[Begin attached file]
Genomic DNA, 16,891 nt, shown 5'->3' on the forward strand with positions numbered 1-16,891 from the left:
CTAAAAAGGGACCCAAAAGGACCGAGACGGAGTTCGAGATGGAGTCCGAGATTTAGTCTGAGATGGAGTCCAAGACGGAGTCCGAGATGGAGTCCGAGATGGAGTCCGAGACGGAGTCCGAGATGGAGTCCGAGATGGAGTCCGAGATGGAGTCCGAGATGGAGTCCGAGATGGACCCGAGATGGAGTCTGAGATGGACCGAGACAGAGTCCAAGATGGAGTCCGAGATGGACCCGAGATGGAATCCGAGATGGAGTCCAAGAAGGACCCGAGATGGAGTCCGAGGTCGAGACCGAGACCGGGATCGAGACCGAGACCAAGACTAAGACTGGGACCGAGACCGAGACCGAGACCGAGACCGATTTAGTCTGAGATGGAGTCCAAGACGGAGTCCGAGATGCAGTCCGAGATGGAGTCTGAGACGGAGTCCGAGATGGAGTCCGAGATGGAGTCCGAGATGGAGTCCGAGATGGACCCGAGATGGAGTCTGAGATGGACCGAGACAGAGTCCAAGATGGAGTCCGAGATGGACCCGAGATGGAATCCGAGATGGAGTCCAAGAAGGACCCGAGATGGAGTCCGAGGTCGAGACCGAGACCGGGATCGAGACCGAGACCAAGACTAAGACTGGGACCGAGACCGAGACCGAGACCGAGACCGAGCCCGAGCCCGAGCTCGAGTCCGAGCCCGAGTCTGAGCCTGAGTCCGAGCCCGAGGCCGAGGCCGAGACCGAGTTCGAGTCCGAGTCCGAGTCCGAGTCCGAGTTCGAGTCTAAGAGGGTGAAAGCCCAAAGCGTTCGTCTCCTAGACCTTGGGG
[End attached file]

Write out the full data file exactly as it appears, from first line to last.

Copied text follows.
Genomic DNA, 16,891 nt, shown 5'->3' on the forward strand with positions numbered 1-16,891 from the left:
CTAAAAAGGGACCCAAAAGGACCGAGACGGAGTTCGAGATGGAGTCCGAGATTTAGTCTGAGATGGAGTCCAAGACGGAGTCCGAGATGGAGTCCGAGATGGAGTCCGAGACGGAGTCCGAGATGGAGTCCGAGATGGAGTCCGAGATGGAGTCCGAGATGGAGTCCGAGATGGACCCGAGATGGAGTCTGAGATGGACCGAGACAGAGTCCAAGATGGAGTCCGAGATGGACCCGAGATGGAATCCGAGATGGAGTCCAAGAAGGACCCGAGATGGAGTCCGAGGTCGAGACCGAGACCGGGATCGAGACCGAGACCAAGACTAAGACTGGGACCGAGACCGAGACCGAGACCGAGACCGATTTAGTCTGAGATGGAGTCCAAGACGGAGTCCGAGATGCAGTCCGAGATGGAGTCTGAGACGGAGTCCGAGATGGAGTCCGAGATGGAGTCCGAGATGGAGTCCGAGATGGACCCGAGATGGAGTCTGAGATGGACCGAGACAGAGTCCAAGATGGAGTCCGAGATGGACCCGAGATGGAATCCGAGATGGAGTCCAAGAAGGACCCGAGATGGAGTCCGAGGTCGAGACCGAGACCGGGATCGAGACCGAGACCAAGACTAAGACTGGGACCGAGACCGAGACCGAGACCGAGACCGAGCCCGAGCCCGAGCTCGAGTCCGAGCCCGAGTCTGAGCCTGAGTCCGAGCCCGAGGCCGAGGCCGAGACCGAGTTCGAGTCCGAGTCCGAGTCCGAGTCCGAGTTCGAGTCTAAGAGGGTGAAAGCCCAAAGCGTTCGTCTCCTAGACCTTGGGG